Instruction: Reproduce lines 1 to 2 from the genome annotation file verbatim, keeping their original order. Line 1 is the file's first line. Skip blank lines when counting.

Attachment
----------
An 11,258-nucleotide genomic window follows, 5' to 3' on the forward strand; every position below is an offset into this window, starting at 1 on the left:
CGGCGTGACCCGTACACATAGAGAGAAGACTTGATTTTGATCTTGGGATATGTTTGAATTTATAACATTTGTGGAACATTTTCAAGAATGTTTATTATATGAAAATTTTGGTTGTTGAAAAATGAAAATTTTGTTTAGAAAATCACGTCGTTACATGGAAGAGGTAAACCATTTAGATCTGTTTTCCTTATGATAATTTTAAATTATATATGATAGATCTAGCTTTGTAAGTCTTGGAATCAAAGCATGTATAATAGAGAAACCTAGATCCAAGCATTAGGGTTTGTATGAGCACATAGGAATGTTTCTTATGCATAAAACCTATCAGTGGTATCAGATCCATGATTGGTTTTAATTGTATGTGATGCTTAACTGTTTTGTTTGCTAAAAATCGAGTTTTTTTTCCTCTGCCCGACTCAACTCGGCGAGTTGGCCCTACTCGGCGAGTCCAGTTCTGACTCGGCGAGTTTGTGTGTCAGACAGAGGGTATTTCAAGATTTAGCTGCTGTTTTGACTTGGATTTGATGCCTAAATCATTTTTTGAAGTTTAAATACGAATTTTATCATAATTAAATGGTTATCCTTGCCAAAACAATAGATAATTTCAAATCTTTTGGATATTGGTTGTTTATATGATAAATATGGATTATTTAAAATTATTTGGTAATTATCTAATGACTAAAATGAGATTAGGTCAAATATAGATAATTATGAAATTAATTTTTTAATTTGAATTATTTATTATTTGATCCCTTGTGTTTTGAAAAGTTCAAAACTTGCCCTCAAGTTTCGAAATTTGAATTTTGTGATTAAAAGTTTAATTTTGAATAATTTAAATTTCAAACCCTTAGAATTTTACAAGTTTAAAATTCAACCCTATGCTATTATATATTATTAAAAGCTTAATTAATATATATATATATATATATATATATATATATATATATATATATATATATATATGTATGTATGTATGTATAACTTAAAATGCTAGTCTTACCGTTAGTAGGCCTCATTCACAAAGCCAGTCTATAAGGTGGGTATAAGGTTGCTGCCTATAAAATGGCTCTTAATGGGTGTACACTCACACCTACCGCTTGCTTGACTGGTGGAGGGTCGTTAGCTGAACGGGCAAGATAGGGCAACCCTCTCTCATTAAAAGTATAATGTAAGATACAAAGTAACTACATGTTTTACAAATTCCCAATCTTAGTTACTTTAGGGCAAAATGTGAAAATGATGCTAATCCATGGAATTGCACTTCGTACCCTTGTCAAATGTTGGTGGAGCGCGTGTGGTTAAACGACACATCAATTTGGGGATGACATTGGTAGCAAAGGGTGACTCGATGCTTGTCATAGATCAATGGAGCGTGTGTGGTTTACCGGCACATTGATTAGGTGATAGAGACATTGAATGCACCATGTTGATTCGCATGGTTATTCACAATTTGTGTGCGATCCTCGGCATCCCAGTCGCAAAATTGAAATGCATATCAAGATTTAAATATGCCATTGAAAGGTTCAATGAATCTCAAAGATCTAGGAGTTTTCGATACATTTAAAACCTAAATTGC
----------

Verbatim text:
An 11,258-nucleotide genomic window follows, 5' to 3' on the forward strand; every position below is an offset into this window, starting at 1 on the left:
CGGCGTGACCCGTACACATAGAGAGAAGACTTGATTTTGATCTTGGGATATGTTTGAATTTATAACATTTGTGGAACATTTTCAAGAATGTTTATTATATGAAAATTTTGGTTGTTGAAAAATGAAAATTTTGTTTAGAAAATCACGTCGTTACATGGAAGAGGTAAACCATTTAGATCTGTTTTCCTTATGATAATTTTAAATTATATATGATAGATCTAGCTTTGTAAGTCTTGGAATCAAAGCATGTATAATAGAGAAACCTAGATCCAAGCATTAGGGTTTGTATGAGCACATAGGAATGTTTCTTATGCATAAAACCTATCAGTGGTATCAGATCCATGATTGGTTTTAATTGTATGTGATGCTTAACTGTTTTGTTTGCTAAAAATCGAGTTTTTTTTCCTCTGCCCGACTCAACTCGGCGAGTTGGCCCTACTCGGCGAGTCCAGTTCTGACTCGGCGAGTTTGTGTGTCAGACAGAGGGTATTTCAAGATTTAGCTGCTGTTTTGACTTGGATTTGATGCCTAAATCATTTTTTGAAGTTTAAATACGAATTTTATCATAATTAAATGGTTATCCTTGCCAAAACAATAGATAATTTCAAATCTTTTGGATATTGGTTGTTTATATGATAAATATGGATTATTTAAAATTATTTGGTAATTATCTAATGACTAAAATGAGATTAGGTCAAATATAGATAATTATGAAATTAATTTTTTAATTTGAATTATTTATTATTTGATCCCTTGTGTTTTGAAAAGTTCAAAACTTGCCCTCAAGTTTCGAAATTTGAATTTTGTGATTAAAAGTTTAATTTTGAATAATTTAAATTTCAAACCCTTAGAATTTTACAAGTTTAAAATTCAACCCTATGCTATTATATATTATTAAAAGCTTAATTAATATATATATATATATATATATATATATATATATATATATATATATATATATATGTATGTATGTATGTATAACTTAAAATGCTAGTCTTACCGTTAGTAGGCCTCATTCACAAAGCCAGTCTATAAGGTGGGTATAAGGTTGCTGCCTATAAAATGGCTCTTAATGGGTGTACACTCACACCTACCGCTTGCTTGACTGGTGGAGGGTCGTTAGCTGAACGGGCAAGATAGGGCAACCCTCTCTCATTAAAAGTATAATGTAAGATACAAAGTAACTACATGTTTTACAAATTCCCAATCTTAGTTACTTTAGGGCAAAATGTGAAAATGATGCTAATCCATGGAATTGCACTTCGTACCCTTGTCAAATGTTGGTGGAGCGCGTGTGGTTAAACGACACATCAATTTGGGGATGACATTGGTAGCAAAGGGTGACTCGATGCTTGTCATAGATCAATGGAGCGTGTGTGGTTTACCGGCACATTGATTAGGTGATAGAGACATTGAATGCACCATGTTGATTCGCATGGTTATTCACAATTTGTGTGCGATCCTCGGCATCCCAGTCGCAAAATTGAAATGCATATCAAGATTTAAATATGCCATTGAAAGGTTCAATGAATCTCAAAGATCTAGGAGTTTTCGATACATTTAAAACCTAAATTGC